It is easy to produce chirps with Kyma. Just create an oscillator that swoops down in frequency by some function of time. But in Kyma, the duration of the chirp must be less than half the longest available FFT in order to avoid time aliasing artifacts. So that pretty much limits our chirps to durations of 10 ms or less. If you capture one of these chirps and cyclically multiply its FFT by the FFT of the incoming signal, you end up convolving your signal with this chirp, producing the dispersed version of your input signal.

-- DavidMcClain - 20 Nov 2003

Carrying this process one step further... an FIR filter is the inverse FFT of the desired frequency response. So to convolve an input signal with a chirp, one only needs to obtain the impulse response of that chirp and place those values as coefficients into a Kyma FIR Filter Sound block. Remember to reverse the order of those coefficients when you place them into the Kyma array. In order to get a longer response time, you could perform the computation of these filter coefficients offline. I think the FIR filter allows up to 4096 tap weights.

So here is an example of an FIR that does perform all-pass amplitude response with a variable phase shift. When you see this filter's tap weights displayed on a graph, you will notice that it is highly asymmetric. Most conventional FIR filters for band pass, low pass, high pass, and band reject, appear symmetric and impose only a constant delay on the input signal. But not this one...

-- DavidMcClain - 20 Nov 2003

Okay, after experimenting with these ideas, I came up with a Sound I call Whacky Dispersion. It is very simple and coarse. Just take 6 or 7 of the Graphic EQ Sounds and mix them all together. Give each one all zeros for the amplitudes except in one of the frequency bins. Make sure to give each one its own octave band. Then insert a Delay in series with each of these filters and give each delay a 20 ms maximum delay and expressions like !D250/20, !D500/20, etc, in the DelayScale? fields. Now play your favorite sounds through this process and click the dice button to randomize the individual delays.

Native Instruments markets a little tool to do this kind of spectral warping with more degrees of freedom. I think they call it Spektral Delay. But after playing with such a toy, one might quickly tire of it -- unless you need some wierd ambience beneath your music.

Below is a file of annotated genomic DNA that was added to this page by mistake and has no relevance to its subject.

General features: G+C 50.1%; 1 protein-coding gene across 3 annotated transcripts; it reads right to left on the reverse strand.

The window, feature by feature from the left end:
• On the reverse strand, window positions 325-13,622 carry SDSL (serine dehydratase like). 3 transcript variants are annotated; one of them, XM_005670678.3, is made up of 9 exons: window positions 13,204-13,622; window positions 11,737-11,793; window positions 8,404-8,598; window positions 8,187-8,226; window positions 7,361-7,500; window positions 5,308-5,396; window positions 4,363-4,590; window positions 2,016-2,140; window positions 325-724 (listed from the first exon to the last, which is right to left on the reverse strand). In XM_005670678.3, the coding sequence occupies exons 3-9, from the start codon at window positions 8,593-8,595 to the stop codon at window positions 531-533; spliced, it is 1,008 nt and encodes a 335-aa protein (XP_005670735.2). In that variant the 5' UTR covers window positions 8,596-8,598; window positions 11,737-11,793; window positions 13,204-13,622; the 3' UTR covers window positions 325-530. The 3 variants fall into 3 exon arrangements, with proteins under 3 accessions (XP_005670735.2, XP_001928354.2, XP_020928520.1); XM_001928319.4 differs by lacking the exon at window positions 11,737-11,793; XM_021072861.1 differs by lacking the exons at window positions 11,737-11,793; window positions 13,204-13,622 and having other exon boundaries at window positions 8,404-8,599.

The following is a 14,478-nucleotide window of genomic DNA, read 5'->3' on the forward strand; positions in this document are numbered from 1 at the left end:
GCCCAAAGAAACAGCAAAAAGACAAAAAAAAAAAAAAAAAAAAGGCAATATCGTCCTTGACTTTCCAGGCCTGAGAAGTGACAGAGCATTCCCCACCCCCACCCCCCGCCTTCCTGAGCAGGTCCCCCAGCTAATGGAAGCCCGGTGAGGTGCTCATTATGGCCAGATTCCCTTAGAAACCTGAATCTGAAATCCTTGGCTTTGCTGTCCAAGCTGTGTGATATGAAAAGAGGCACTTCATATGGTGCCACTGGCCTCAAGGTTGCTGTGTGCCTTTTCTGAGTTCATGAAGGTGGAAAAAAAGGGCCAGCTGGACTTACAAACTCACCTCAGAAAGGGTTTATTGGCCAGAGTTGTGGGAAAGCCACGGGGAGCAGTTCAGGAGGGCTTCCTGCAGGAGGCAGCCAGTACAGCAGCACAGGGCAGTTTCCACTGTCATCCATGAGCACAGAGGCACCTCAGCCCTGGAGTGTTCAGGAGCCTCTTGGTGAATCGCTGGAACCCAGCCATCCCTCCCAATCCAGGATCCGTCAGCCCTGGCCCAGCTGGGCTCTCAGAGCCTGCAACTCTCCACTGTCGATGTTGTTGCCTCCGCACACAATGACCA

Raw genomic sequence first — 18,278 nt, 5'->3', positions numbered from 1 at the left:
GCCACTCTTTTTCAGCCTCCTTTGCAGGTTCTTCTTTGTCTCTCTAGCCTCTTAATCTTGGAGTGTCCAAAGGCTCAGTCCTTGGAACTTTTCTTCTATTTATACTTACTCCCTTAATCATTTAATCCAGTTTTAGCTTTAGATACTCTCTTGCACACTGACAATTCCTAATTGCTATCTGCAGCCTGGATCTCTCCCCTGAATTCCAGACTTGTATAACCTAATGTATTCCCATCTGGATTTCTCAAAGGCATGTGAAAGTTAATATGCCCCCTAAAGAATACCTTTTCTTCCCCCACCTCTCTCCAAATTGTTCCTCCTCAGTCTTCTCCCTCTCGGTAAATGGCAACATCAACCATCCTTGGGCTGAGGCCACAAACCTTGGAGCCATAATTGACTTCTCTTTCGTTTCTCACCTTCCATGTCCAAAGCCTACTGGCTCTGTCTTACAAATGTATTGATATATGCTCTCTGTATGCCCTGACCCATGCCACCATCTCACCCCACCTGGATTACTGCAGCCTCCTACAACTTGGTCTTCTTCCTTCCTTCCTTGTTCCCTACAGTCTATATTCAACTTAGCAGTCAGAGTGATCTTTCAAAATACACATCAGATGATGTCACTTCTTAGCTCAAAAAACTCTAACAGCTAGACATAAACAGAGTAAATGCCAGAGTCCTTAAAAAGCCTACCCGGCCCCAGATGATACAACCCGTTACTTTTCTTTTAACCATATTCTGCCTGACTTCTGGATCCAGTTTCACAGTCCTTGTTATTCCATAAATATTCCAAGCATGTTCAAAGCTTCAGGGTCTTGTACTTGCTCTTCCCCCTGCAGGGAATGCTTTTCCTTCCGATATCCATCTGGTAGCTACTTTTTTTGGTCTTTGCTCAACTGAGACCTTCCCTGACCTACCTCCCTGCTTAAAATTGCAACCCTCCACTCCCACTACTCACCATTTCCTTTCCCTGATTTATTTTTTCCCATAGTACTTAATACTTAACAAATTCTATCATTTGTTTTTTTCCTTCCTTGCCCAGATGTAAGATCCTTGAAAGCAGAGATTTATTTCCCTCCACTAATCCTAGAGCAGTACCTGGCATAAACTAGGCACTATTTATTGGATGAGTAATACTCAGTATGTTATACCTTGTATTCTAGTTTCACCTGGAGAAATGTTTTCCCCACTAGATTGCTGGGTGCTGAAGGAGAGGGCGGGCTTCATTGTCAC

In and of itself this is only mildly interesting. It mushes out drums and causes a few notable interesting delayed effects. So what's missing here? Why doesn't this sound as interesting as a metal bar?

The answer lies in the fact that dispersion alone only chirps frequency components. What sets a metal bar apart is the fact that each different frequency of bending waves in the bar has a different velocity, and hence its wavelength varies in a nonlinear way with increasing frequency. That coupled with the boundary conditions of the bar -- the fact that it is sawn off at both ends and either suspended freely or clamped somewhere, makes this a special kind of resonator. Those frequencies whose wavelengths are not simple submultiples of the length of the bar are severely attenuated, while those which are commensurate set up standing waves of resonances. It is this fact that makes this particular kind of dispersive medium interesting to hear. Dispersion alone is simply not that interesting. Imposing constraints on that dispersion makes for "musical??" qualities.

-- DavidMcClain - 20 Nov 2003

Isn't this the same phenomenon that happens when you listen to sounds under water?

-- TobiasEnhus - 25 Nov 2003

For Sounds that give different amounts of delay to each partial of the spectrum, I recommend taking a look at:

**Kyma Sound Library > Effects >** Spectral Processing-Live > Delay Partials (16) and Delay Partials LITE and

**Kyma Sound Library > Effects >** Spectral Processing-Analyzed > KBD Sweep Partials + echo (there are several variants, but the last one is my favorite)

-- CarlaScaletti - 25 Nov 2003

"Isn't this the same thing that happens to sounds under water?" What an interesting question!

I'm not a mechanical engineer, and I can't imagine for the moment how one might measure the Young's Modulus of water. Surely there must be a way. There ought to exist a continuum of media properties as one proceeds from the nearly perfectly linear behavior of gases to the well observed nonlinear behavior of solid substances - with liquids in between these two extremes. So I would imagine that water would be slightly dispersive to sound.

However, I can't recall any particular chirping to impulsive sounds heard under water. I'll have to ask my brother, who is a retired Submarine Sonar Operator. I do recall hearing sounds become more thuddy or bass'y. And that points out something to keep differentiated in our thinking.

Dispersion affects the speed of sound as varying with frequency. But media can also exhibit attenuation that varies with frequency. These are two completely different effects. In the case of dispersion, a bar or block of material will resonate at anharmonically related frequencies -- not the nice musical overtones we are accustomed to hearing. This says nothing about how quickly each overtone is damped. Similarly, just because a material damps out high frequencies faster than low frequency vibrations, it need not necessarily be dispersive.

-- DavidMcClain - 04 Dec 2003